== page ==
I like to approach backcountry skiing like I approach a science experiment: I take time to plan before doing the experiment; I develop a hypothesis about what is going to happen when I perform my experiment; I conduct the experiment. And then I reflect on my experiment and learn from it.
Last Sunday, 600 people packed into a conference room at Seattle’s University of Washington for a full day of education and insight at the revamped Northwest Snow & Avalanche Workshop (NSAW). Organized and hosted this year by the Northwest Avalanche Center (NWAC), NSAW gathered 10 presenters, from guides and avalanche educators to paramedics and a behavioral psychologist, to discuss the latest in safety, science and decision making.
My good friend Jamie Week describes the importance of communication in the backcountry like this: “Inbounds at the ski area, skiing and riding is all about me. It’s about finding the best lines and the best snow. Once you leave the resort and enter the backcountry, it’s a team sport. It’s no longer about me, me, me. It’s about teamwork and team safety.”
Two winters ago, a party of self-described expert skiers and snowboarders exited a ski area to center punch a very steep and committing untracked bowl of almost thigh-deep powder. It was bluebird, and the stoke was high. Most of the party had been through a Level 1 avalanche class; they had checked the forecast—Moderate—dug a pit and made a plan to ski one at a time. Then, they watched with horror as the first skier threw in a ski cut that triggered an avalanche two- to four-feet deep and 600-feet wide.
Backcountry skiers and riders have been taught to dig pits for years, but the elephant in the avalanche education room has always been what role they play in your decision making. All too frequently we use them judge whether or not a slope is safe to ski—what do you expect when they’re often called “stability tests?” These tests, however, have serious limitations—both in the accuracy of their results and their interpretation—and, when applied incorrectly, can cause more harm than good.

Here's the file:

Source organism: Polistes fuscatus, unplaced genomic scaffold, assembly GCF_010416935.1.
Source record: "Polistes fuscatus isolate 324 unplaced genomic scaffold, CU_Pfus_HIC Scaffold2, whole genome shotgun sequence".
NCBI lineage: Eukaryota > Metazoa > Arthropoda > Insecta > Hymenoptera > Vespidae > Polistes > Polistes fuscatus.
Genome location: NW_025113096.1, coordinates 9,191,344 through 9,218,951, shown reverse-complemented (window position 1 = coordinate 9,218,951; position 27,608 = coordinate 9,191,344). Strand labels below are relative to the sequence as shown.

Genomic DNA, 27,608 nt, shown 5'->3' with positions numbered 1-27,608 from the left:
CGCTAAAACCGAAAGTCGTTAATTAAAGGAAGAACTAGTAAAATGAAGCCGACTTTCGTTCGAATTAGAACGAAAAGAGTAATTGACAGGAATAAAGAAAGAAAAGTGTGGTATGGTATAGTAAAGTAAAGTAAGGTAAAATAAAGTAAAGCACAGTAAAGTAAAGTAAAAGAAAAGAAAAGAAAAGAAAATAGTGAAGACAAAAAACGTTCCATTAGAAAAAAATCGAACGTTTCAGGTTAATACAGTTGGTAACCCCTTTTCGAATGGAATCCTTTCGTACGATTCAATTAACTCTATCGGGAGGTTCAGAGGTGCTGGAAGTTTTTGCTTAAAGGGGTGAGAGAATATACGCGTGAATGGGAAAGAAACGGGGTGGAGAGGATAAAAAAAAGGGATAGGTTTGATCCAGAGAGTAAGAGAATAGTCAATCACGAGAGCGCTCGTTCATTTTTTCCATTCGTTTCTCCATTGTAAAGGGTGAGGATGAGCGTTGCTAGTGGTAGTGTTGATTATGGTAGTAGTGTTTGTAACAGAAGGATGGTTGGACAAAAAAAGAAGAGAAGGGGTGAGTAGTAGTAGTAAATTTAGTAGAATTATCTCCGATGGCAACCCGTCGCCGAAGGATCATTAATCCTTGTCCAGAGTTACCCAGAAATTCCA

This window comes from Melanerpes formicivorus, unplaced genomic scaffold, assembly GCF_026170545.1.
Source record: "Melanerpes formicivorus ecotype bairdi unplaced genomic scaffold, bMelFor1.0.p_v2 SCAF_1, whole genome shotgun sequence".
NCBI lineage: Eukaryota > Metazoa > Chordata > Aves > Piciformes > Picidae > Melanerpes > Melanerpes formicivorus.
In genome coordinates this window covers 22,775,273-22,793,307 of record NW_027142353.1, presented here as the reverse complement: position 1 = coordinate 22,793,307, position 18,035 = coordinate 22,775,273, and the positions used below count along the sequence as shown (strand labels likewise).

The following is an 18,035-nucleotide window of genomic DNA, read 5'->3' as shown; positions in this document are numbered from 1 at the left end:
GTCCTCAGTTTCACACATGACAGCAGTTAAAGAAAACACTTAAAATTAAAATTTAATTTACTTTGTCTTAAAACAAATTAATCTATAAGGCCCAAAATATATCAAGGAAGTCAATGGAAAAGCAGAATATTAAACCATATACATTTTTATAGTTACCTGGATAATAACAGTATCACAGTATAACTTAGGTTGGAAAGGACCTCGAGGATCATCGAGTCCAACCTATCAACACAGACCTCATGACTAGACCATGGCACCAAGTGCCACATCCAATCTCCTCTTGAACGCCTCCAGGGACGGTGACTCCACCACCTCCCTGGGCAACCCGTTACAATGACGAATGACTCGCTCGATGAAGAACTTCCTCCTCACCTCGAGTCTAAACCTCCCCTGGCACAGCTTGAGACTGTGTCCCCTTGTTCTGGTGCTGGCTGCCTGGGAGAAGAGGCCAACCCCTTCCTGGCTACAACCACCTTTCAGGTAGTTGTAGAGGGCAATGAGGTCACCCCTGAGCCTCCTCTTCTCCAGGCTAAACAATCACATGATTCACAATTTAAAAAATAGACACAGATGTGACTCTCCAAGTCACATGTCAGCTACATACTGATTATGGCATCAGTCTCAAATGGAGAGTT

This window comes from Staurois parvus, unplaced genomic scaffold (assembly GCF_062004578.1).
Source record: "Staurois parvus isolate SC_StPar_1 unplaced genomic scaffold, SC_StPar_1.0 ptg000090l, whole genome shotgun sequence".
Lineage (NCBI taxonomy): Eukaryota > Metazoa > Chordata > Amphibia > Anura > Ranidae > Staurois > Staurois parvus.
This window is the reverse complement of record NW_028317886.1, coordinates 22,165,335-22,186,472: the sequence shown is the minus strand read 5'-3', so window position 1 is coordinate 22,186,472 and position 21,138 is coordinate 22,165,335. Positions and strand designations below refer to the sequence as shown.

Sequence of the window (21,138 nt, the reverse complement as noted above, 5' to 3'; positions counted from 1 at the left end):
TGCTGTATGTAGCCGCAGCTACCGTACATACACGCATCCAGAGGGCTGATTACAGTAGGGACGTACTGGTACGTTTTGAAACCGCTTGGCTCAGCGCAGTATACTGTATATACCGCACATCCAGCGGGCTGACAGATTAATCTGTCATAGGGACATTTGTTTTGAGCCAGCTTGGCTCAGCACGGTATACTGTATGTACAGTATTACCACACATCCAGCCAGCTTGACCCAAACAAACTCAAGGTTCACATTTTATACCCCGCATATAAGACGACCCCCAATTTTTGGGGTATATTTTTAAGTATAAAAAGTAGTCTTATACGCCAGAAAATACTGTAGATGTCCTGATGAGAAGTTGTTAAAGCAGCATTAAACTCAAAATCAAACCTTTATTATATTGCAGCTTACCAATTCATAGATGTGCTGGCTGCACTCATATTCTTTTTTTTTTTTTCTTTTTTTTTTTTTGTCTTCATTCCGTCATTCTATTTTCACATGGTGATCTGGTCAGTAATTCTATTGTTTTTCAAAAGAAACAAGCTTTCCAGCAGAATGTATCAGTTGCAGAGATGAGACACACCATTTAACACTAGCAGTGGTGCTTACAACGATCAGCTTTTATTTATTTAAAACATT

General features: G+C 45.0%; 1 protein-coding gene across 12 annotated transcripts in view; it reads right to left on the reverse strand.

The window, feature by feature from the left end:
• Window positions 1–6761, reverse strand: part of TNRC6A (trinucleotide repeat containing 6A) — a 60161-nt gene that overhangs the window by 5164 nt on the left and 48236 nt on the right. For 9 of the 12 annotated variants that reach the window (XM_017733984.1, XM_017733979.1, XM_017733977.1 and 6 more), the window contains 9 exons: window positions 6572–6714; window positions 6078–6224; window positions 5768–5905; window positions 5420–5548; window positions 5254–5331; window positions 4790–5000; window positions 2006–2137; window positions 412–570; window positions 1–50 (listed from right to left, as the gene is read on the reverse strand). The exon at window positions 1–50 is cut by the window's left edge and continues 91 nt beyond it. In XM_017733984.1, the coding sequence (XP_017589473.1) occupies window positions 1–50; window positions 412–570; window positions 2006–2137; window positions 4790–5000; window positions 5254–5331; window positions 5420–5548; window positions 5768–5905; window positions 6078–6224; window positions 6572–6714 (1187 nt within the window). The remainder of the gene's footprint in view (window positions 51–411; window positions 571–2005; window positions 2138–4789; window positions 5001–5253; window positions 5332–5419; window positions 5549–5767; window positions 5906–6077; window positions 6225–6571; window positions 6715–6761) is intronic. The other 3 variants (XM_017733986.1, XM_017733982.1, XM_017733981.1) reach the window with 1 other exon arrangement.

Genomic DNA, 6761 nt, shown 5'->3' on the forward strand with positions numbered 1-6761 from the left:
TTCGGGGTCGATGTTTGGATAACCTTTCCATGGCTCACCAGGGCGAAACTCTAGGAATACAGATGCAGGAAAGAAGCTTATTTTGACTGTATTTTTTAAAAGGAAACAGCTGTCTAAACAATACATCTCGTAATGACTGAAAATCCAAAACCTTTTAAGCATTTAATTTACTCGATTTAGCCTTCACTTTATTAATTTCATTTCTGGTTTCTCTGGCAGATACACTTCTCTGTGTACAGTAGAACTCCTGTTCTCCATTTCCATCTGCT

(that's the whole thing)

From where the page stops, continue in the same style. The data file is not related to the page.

Avalanche forecast centers do a great job informing backcountry travelers about current conditions, weather patterns and the avalanche danger. In fact, when you start digging, there is a huge amount of information on an avalanche forecast center’s website. But to get the most out of the forecast and prioritize information, don’t just stop at the danger rating—use the forecast center’s site as a resource regarding past, current and future conditions.
The annual Spring Mountaineering Course is taught at Icefall Lodge by owner Larry Dolecki, a certified IFMGA mountain guide of more than 20 years who built his ski touring lodge near the western border of Banff National Park in 2005. “This should be a great week in the mountains, filled with lots of learning and great lines,” Dolecki wrote in the course intro packet. It certainly was.
In early December 2013, Aaron Rice, a busboy at Alta’s Rustler Lodge, and friend Joe Campanelli were touring in Grizzly Gulch in Alta, Utah’s backcountry when they noticed an old human-triggered slide across a gully. They stopped to take pictures to submit to the Utah Avalanche Center when they were quickly caught up in a […]
Trusted partners add life-saving value to a tour, from additional eyes looking for instability to providing wisecracks and nips of whiskey. And while it’s essential to make sure your partner is attuned to you and the mountains, relationships go both ways. Here’s a list of tips and suggestions to help you uphold safety and stoke within your group on your next tour.